And waste its sweetness on the desert air.

"Some village Hampden, that with dauntless breast
     The little tyrant of his fields withstood;
 Some mute inglorious Milton here may rest;
     Some Cromwell, guiltless of his country's blood.

"The applause of listening senates to command,
     The threats of pain and ruin to despise,
 To scatter plenty o'er a smiling land,
     And read their history in a nation's eyes,

"Their lot forbade; nor circumscribed alone
     Their growing virtues, but their crimes confined;
 Forbade to wade through slaughter to a throne,
     And shut the gates of mercy on mankind;

"The struggling pangs of conscious truth to hide;
     To quench the blushes of ingenious shame;
 Or heap the shrine of luxury and pride
     With incense kindled at the muse's flame.

"Far from the maddening crowd's ignoble strife,
     Their sober wishes never learned to stray;
 Along the cool sequester'd vale of life
     They kept the noiseless tenor of their way.

"Yet ey'n these bones, from insult to protect,
     Some frail memorial still erected nigh,
 With uncouth rhymes and shapeless sculpture deck'd,
     Implores the passing tribute of a sigh.

"Their name, their years, spelt by the unletter'd muse,
     The place of fame and elegy supply;
 And many a holy text around she strews,
     That teach the rustic moralist to die."

    This fine elegiac poem—perhaps the finest of the kind known in the English language—and which so remarkably unites the most touching truth and beauty of tone and style, with a finely solemn music in its versification, admirably adapted to the subject, might, with almost equal fitness, have been written from this peaceful churchyard of little Rostherne village.  Man, whom Quarles calls a "worm of five feet long," is so liable to have his thoughts and feelings absorbed by the mere art of keeping himself bodily alive, that he is none the worse for a hint from the literature of the churchyard; even read from the gravestones of such a place as Rostherne churchyard:—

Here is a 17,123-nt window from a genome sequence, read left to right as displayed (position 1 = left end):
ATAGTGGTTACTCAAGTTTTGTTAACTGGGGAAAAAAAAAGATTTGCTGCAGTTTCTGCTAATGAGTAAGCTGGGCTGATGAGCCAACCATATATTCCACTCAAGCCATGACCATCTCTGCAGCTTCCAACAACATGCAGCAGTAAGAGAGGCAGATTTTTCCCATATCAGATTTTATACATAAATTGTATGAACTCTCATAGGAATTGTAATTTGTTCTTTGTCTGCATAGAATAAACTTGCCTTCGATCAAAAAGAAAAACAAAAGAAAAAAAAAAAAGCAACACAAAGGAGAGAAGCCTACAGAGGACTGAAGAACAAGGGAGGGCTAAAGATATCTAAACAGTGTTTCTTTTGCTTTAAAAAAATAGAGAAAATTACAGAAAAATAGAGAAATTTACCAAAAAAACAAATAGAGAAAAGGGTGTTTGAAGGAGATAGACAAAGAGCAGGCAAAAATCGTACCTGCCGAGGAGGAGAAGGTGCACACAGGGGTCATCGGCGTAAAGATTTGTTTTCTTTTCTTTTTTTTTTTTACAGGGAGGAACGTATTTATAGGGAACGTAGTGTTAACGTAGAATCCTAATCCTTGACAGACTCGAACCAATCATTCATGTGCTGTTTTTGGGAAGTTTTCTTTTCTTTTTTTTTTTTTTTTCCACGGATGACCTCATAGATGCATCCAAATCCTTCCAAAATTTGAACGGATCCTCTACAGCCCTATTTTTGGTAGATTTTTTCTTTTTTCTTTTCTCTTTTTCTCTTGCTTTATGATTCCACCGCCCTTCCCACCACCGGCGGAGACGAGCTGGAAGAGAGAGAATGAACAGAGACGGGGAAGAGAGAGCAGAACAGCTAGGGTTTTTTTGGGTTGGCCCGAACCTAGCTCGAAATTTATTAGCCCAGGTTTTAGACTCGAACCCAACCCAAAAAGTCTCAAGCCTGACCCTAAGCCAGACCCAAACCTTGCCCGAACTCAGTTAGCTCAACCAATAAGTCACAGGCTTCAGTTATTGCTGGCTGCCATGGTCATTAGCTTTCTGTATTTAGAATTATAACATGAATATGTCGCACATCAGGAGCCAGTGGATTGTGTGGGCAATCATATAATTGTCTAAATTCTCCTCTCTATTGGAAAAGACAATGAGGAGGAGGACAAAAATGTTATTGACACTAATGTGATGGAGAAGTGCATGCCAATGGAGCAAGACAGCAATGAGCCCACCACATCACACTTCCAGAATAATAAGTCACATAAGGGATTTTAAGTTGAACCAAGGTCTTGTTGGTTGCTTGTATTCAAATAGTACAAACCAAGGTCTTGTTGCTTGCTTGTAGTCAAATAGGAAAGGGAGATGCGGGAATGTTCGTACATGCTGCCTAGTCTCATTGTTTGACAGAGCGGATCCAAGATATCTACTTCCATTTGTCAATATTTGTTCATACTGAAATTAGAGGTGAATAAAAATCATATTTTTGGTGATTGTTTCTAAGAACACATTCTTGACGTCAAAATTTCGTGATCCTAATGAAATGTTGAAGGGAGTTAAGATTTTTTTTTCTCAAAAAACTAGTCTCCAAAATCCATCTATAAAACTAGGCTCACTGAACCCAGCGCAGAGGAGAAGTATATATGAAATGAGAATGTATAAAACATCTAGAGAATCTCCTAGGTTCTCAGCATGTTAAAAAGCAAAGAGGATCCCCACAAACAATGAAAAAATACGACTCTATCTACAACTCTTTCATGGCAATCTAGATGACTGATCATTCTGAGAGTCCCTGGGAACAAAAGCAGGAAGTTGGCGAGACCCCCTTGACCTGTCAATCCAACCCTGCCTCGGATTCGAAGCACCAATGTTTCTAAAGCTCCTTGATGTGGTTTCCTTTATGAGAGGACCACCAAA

"Art is long, and life is fleeting,
     And our hearts, though stout and brave,
 Still, like muffed drums, are beating
     Funeral marches to the grave."

We walked over the gravestones, reading the inscriptions, some of which had a strain of simple pathos in them, such as the following:—

"Ye that are young, prepare to die,
 For I was young, and here I lie."

    Others there were in this, as in many other burial-places, which were either unmeaning, or altogether unsuitable to the situation they were in.  There were several half-sunken headstones in different parts of the yard, mostly bemossed and dim with age.  One or two were still upright; the rest leaned one way or other.  These very mementoes, which pious care had set up, to keep alive the mortal memories of those who lay mouldering in the earth below, were- sinking into the graves of those they commemorated.

    At the outside of the north-east entrance of the church, lies an ancient and massive stone coffin, dug up a few years ago in the graveyard.  Upon the stone lid of the coffin was sculptured the full-length figure of a knight in a complete suit of mail, with sword and shield.  No further clue has been obtained to the history of this antique coffin and its effigy, than that it belonged to one of the ancient Cheshire family of Venables, whose crest and motto, "Sic Donec," it bears.  The church contains many interesting monuments, belonging to this and other families of the old gentry of Cheshire.  Several of these are of the sixteenth and seventeenth centuries.  But the finest and most interesting monuments in the church, as works of art, are those belonging to the Egerton family of Tatton Park or Parks, for it is divided into the "Great Park" and the "Small Park," containing, altogether, 6,000 statute acres.  At a suitable time, the careful old sexton occasionally takes a visitor up to the gate which separates the Egerton seat and monuments from the rest of the church, and, carefully unlocking it, ascends two steps with a softened footfall, and leads him into the storied sanctum of the Lords of Tatton, where, among other costly monuments, he will be struck by the chaste and expressive beauty of a fine modern one, in memory of a young lady belonging to this family.  On a beautiful tomb, of the whitest marble, the figure of a young lady reclines upon a mattress and pillow of the same, in the serenest grace of feature and attitude; and "the rapture of repose" which marks the expression of the countenance, is a touching translation, in pure white statuary, of these beautiful lines in which Byron describes the first hours of death:

"Before decay's effacing fingers
 Have swept the lines where beauty lingers."